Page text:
Tips for Surviving a Flood

Not only do we help clients with post-flood clean ups, we are also based in an area that occasionally floods and have suffered some ourselves so we really do know a bit about flooding!

Over the years, we have seen lots of things destroyed from client’s homes and businesses that could have been saved with a bit of forward planning. So, we thought it might be helpful to put together our top 10 tips on surviving a flood.

1 If you know that you are in an area that might flood, prepare yourself a flood box (make sure it is a waterproof box!) and keep it somewhere that will be dry (like upstairs). It is just one less thing to think about if the worst happens. Handy things to have in it are:

  • Bottled water
  • Some food (if that includes tins, include a tin opener!)
  • Any medication that anybody in the house needs
  • Contact information for people and organisations that you may need to contact (see 6 below)
  • A first-aid kit
  • A torch (with batteries that work)
  • If you have a baby or child, the essentials for them.
  • Warm and waterproof clothes
  • Your home insurance information and documents such as passport and driving licence
  • An emergency mobile phone charger (one that does not require plugging in but that holds charge)
  • A battery powered radio
  • Pet food and a pet carrier if you have pets

2 Know how to turn off your gas, electric and water. Before the water arrives and only if it is safe to do so, switch off the gas, electricity and water. DO NOT TOUCH ANYTHING ELECTRIC WHILE STANDING IN THE WATER.

3 Sandbags. Get them. Get them early. Prepare them while it’s still dry if possible and put them near to where you will need them. Doorways, air bricks, vents sandbag them!

4 Move important documents and moveable items upstairs. There are some things you will not be able to replace sentimental keepsakes get them upstairs (or somewhere else dry) well in advance and then you’ll not have to worry about them.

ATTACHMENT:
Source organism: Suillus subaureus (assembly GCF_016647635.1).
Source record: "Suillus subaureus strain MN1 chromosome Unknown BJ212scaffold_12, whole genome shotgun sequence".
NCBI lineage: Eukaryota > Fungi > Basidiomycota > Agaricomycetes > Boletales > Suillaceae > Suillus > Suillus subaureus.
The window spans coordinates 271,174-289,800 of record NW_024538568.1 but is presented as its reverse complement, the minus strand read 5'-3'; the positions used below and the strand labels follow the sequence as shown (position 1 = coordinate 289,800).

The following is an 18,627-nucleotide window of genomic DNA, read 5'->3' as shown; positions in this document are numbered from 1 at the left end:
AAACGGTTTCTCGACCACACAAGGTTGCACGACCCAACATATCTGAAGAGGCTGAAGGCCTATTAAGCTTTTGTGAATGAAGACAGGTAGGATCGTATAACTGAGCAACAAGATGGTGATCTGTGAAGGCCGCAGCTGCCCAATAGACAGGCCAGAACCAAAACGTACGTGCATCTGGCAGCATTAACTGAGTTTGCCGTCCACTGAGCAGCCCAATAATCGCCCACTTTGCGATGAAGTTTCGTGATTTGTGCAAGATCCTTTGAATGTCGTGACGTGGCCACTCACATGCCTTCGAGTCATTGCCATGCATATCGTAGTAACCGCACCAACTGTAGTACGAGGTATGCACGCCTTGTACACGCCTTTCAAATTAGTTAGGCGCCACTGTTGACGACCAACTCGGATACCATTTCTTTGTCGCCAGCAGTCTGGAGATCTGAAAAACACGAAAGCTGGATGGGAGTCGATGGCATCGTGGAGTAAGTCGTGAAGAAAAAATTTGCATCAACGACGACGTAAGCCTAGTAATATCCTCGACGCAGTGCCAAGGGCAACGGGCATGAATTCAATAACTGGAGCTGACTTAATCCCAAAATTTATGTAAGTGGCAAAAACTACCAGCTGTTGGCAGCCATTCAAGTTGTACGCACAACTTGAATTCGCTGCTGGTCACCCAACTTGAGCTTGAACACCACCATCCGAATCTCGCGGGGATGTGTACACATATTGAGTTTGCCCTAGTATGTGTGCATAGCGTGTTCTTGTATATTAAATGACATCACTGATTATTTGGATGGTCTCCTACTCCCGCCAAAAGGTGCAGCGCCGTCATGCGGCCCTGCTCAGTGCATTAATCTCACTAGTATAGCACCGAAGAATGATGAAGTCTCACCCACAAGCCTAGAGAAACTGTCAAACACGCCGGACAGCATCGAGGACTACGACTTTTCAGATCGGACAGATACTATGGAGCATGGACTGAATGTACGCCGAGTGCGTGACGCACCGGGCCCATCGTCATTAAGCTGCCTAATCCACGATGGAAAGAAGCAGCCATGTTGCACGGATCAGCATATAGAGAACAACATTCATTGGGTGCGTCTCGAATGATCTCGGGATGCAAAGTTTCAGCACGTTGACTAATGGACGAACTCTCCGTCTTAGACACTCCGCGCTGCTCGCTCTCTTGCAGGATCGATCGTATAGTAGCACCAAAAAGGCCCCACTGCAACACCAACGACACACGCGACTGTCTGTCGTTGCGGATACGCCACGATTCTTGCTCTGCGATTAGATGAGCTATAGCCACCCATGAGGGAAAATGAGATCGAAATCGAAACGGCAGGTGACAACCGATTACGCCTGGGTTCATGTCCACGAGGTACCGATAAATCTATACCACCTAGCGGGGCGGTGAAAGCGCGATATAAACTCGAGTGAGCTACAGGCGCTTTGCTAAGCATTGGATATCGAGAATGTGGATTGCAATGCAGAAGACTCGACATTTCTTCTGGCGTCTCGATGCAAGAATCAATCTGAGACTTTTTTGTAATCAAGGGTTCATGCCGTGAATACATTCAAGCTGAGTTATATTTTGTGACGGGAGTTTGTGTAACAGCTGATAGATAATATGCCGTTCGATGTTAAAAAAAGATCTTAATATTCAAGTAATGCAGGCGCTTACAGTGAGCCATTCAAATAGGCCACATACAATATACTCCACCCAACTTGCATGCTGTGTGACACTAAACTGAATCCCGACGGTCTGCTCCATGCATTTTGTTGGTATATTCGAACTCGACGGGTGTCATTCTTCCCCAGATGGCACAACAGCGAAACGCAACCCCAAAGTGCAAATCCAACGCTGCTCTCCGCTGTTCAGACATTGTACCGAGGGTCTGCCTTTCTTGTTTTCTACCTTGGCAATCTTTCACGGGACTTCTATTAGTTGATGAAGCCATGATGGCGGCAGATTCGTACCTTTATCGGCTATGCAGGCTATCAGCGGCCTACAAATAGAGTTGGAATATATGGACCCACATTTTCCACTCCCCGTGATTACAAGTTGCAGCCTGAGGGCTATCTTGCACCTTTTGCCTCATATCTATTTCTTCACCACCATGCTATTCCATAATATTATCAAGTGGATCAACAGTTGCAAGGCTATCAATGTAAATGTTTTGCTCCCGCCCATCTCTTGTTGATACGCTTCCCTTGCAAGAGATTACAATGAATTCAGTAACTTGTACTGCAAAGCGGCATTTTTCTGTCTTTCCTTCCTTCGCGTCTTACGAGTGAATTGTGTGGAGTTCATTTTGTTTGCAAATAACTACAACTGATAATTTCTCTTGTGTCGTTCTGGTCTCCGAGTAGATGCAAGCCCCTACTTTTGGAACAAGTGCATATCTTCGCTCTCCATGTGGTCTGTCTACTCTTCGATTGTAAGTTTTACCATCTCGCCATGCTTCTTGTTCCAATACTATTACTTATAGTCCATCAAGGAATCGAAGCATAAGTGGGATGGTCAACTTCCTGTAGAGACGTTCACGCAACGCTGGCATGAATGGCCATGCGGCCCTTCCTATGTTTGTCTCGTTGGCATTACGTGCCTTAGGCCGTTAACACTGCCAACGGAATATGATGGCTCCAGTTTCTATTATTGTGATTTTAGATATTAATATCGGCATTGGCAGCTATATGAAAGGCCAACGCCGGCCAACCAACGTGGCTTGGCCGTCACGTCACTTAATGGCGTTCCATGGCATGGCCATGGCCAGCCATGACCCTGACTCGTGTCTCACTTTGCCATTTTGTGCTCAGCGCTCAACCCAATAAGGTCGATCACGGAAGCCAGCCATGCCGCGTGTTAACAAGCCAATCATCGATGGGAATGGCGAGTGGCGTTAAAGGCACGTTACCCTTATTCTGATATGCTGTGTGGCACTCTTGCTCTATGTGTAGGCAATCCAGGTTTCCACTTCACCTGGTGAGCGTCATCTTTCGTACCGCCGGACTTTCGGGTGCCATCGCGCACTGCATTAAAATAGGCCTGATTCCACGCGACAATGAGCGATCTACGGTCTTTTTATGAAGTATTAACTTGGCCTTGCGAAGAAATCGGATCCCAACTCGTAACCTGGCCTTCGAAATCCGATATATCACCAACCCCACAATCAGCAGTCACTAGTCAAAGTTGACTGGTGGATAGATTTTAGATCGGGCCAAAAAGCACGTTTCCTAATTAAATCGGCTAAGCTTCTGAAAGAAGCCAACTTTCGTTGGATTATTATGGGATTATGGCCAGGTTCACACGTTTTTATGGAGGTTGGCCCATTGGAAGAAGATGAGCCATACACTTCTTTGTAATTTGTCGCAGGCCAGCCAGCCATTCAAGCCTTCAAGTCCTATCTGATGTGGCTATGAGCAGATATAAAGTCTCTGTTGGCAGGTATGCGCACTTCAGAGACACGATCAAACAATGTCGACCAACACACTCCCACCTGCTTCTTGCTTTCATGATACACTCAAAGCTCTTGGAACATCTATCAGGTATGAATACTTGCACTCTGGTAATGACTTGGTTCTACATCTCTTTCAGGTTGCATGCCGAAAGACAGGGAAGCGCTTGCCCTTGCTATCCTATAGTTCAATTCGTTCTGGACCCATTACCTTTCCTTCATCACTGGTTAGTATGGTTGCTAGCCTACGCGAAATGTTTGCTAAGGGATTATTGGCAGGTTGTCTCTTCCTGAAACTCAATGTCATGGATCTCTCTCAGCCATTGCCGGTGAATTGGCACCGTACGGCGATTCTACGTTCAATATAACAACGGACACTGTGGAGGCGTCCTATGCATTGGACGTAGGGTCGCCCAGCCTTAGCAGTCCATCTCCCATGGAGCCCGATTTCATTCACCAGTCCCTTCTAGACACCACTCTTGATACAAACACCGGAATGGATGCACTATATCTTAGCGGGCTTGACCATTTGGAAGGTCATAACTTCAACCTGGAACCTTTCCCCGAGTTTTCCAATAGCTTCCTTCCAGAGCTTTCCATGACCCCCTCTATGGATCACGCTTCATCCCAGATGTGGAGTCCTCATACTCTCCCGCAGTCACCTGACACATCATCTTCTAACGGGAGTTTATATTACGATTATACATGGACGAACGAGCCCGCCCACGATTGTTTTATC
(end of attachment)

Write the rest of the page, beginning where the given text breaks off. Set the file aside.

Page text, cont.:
5 Bricks. Sometimes, flooding can be just a few inches or so but that can still cause a whole lot of damage. You can’t easily move your sofa upstairs but you could put it on a couple of house bricks giving it a bit more of a chance of survival.

6 Write a little list. Write a list of people (with phone numbers) who will be worrying about you and give it to two people. If the worst happens and you are flooded, call one or both and ask them to call everyone else and explain that you are safe, where you are going, that you are trying to save things and preserve your phone battery and, so, please don’t call. It will give you more time when you need it most.

7 Vehicles. Most cars and other vehicles are not amphibious. Move them to higher ground.

8 Chemicals. People tend to keep chemical products such as bleach, paints, drain unblockers and the like downstairs and often in the house. You may have to wade through dirty water to get out in any case and adding more chemicals to the mix locally won’t help things. If possible, get them in the garage, shed or upstairs one way or the other, make sure that they are all tightly done up.

9 If the authorities are asking you to evacuate, do it they will only ask as a last resort. They are asking you to do it for a reason and arguing with them will only stop them from helping someone else who may be vulnerable.

10 Once you are safe, call the insurers the sooner you let them know, the better.

Remember, whatever else you do, stay safe. None of your stuff is worth as much as you and your family.

If you have suffered a flood, we can help you with the clean up. Give us a call on 01392 466622.